This is the third in a series examining the record of educators who have been mentioned as serious possiblities for NYC Chancellor. Previously we examined the records of Andres Alonso and Kathleen Cashin. The following was compiled by Peter Dalmasy, Class Size Matters researcher.
Joshua Starr grew up in Larchmont, New York and holds an undergraduate degree from University of Wisconsin, a Master’s in Special Education from Brooklyn College, and a Master’s and Doctorate from Harvard Graduate School of Education in Administration, Planning, and Social Policy.
After graduating from the University of Wisconsin in 1991, he moved to San Francisco where he worked at a residential treatment center for emotionally disturbed kids.
Starr began his career as an educator in 1993, first as a substitute English teacher and then in 1995 as a special education teacher at PS 753 in Fort Greene, Brooklyn where he taught until 1997. He then served as Director of Accountability for Plainfield (NJ) Public Schools while completing his graduate studies at Harvard, and later as the Executive Director for Operations in Freeport (LI) School District.
In 2003, he was hired by Andres Alonso to be a Deputy Senior Instructional Manager and then Director of School Performance and Accountability at the New York City DOE, where he helped design the initial stages of the school accountability and grading system.
Starr’s record as Stamford Superintendent
Starr was appointed the Superintendent of Stamford (CT) Public Schools in 2005 and served for seven years. The district has 15,000 students in 20 schools. Like Andres Alonso, he had never served as a principal before being hired as superintendent.
While in Stamford, he altered a program in the district’s middle schools that had grouped students by academic ability, known as ‘tracking’, by consolidating five tracks into two, despite facing opposition from some parents, who demanded multiple tracks.
In a December 2012 Washington Post Answer Sheet op-ed, Long Island principal Carol Burris explained, “In 1976, the Connecticut Advisory Committee to the US Commission on Civil Rights initiated a review of the status of Stamford’s progress with desegregation and expressed concern that middle- and high-school ability grouping was re-segregating classrooms, with high-track students being predominantly White, and low-track students being predominantly Black or Latino.”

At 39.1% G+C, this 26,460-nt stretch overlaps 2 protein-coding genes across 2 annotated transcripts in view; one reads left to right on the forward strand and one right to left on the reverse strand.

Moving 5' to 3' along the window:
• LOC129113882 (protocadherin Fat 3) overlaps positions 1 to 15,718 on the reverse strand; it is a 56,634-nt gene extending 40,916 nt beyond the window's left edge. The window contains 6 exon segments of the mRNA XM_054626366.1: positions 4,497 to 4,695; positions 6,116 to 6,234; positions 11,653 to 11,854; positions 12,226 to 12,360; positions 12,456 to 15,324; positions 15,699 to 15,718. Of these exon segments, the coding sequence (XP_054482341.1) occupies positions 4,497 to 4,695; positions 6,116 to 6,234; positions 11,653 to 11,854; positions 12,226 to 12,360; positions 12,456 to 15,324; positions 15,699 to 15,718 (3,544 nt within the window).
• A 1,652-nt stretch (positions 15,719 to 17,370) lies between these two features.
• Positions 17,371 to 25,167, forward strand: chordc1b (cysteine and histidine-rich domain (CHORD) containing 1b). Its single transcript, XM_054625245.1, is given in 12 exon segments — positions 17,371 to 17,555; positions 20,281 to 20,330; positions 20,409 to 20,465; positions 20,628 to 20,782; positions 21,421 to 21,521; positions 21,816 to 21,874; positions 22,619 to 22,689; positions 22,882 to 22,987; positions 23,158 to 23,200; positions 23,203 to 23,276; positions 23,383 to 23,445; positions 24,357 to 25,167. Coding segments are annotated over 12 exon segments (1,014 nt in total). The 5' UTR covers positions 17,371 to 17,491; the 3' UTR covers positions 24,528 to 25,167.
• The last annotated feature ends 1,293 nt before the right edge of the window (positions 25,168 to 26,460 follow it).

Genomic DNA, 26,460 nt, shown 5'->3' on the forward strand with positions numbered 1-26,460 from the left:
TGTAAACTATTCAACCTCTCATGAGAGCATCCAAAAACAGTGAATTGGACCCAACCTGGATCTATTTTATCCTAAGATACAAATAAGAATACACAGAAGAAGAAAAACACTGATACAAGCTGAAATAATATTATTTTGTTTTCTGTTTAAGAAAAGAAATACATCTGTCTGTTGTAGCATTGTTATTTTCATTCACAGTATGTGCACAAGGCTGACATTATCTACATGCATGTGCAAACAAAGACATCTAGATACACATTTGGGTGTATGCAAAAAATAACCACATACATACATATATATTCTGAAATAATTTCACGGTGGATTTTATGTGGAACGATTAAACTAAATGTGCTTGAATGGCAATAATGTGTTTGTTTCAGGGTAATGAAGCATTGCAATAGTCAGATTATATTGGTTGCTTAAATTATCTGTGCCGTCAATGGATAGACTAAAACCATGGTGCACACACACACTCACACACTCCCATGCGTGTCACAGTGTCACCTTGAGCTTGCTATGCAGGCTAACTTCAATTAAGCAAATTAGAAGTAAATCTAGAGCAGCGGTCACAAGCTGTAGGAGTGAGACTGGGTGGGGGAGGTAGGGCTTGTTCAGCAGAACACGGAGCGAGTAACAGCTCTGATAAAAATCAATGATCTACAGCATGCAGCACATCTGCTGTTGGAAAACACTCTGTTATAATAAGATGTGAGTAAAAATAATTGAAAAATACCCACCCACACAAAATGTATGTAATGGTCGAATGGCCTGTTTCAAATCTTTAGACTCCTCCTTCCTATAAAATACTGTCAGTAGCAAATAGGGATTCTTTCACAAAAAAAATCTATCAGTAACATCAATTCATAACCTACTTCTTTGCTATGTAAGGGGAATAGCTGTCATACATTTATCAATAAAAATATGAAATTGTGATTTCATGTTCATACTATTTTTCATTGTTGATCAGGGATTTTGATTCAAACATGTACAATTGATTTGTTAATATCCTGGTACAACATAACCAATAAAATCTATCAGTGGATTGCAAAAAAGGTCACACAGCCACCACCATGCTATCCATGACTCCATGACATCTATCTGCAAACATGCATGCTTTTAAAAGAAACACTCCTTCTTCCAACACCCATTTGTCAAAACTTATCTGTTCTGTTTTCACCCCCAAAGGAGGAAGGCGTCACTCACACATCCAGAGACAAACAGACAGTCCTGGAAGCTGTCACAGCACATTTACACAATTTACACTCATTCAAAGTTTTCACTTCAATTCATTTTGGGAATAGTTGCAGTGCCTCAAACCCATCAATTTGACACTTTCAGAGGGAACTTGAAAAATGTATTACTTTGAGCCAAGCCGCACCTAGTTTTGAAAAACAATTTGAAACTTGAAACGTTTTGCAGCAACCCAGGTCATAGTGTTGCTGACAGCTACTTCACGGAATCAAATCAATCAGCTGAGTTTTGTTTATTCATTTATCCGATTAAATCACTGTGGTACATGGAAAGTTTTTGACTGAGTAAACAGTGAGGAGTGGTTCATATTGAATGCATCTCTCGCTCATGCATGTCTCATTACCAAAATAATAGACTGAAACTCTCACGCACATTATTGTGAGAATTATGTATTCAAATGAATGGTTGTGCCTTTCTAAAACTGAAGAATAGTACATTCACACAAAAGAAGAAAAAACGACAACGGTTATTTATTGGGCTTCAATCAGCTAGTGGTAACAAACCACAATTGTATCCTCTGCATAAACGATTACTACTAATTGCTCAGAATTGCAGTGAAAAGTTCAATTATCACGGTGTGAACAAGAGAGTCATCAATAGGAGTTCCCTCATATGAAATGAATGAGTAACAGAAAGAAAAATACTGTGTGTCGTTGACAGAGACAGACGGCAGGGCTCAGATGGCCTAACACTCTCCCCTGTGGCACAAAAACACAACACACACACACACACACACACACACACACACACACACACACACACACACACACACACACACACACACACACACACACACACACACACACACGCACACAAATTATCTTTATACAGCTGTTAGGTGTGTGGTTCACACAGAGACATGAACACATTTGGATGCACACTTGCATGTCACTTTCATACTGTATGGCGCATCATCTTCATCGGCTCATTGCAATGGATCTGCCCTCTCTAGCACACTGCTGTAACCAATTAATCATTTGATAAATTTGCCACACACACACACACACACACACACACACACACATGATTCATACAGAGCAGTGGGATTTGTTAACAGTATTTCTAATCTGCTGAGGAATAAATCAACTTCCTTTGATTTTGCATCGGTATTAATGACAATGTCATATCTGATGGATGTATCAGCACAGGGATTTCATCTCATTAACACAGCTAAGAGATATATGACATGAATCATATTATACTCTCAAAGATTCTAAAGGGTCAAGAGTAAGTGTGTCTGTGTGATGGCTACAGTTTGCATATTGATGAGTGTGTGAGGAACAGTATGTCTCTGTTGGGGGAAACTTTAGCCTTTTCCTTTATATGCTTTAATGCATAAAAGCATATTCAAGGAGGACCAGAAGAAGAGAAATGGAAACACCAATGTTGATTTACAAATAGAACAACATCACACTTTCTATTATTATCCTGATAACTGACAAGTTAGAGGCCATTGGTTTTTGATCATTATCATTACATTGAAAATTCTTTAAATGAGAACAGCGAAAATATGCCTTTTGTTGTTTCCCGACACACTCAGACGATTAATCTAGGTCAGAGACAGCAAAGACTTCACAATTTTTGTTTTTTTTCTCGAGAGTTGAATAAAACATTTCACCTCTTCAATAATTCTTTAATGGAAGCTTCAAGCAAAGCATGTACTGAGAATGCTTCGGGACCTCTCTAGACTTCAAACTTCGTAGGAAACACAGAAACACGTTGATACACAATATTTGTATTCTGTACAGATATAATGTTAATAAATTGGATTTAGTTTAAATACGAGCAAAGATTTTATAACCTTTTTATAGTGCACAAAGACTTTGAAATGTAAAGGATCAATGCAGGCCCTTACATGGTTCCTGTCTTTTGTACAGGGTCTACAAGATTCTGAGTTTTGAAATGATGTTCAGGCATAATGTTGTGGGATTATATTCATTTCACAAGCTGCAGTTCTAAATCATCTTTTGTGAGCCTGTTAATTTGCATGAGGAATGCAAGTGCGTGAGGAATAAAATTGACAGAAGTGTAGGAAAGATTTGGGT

“When Dr. Starr arrived in 2005 as Superintendent, nearly 30 years after the report, no progress on improvement recommendations had been made. There were up to five tracks in the middle schools. Although only 40% of all students in the district were White, nearly 79% of the honors track was White. Conversely, although 53% of the district’s students were Black or Latino, only 11% of the honors track was Black or Latino.”
With funding from a $27 million grant from General Electric Foundation, “he led a middle school transformation committee to review data and grouping practices and unified a curriculum based on rigorous standards.” As a result, “the percentage of Black or Latino students in the honors math track increased from 11% to 30%—a dramatic shift in the proportion of student groups in the highest track.”
When he arrived at Stamford, there was no centralized teaching curriculum across the twenty schools. By the end of his tenure, all twenty schools in the district taught the same curriculum. Wendy Lecker, then co-president of the Parent Teacher Council of Stamford, told the Washington Post, “We had 150 different ways of teaching reading. He came in and made it much more uniform.”
Despite engaging with the union early on in his tenure as Superintendent, his relationship apparently worsened towards the end of his leadership. According to Lori Rossamando, president of the Stamford Teachers Union, the union filed eight unfair labor practice grievances over the course of Starr’s tenure.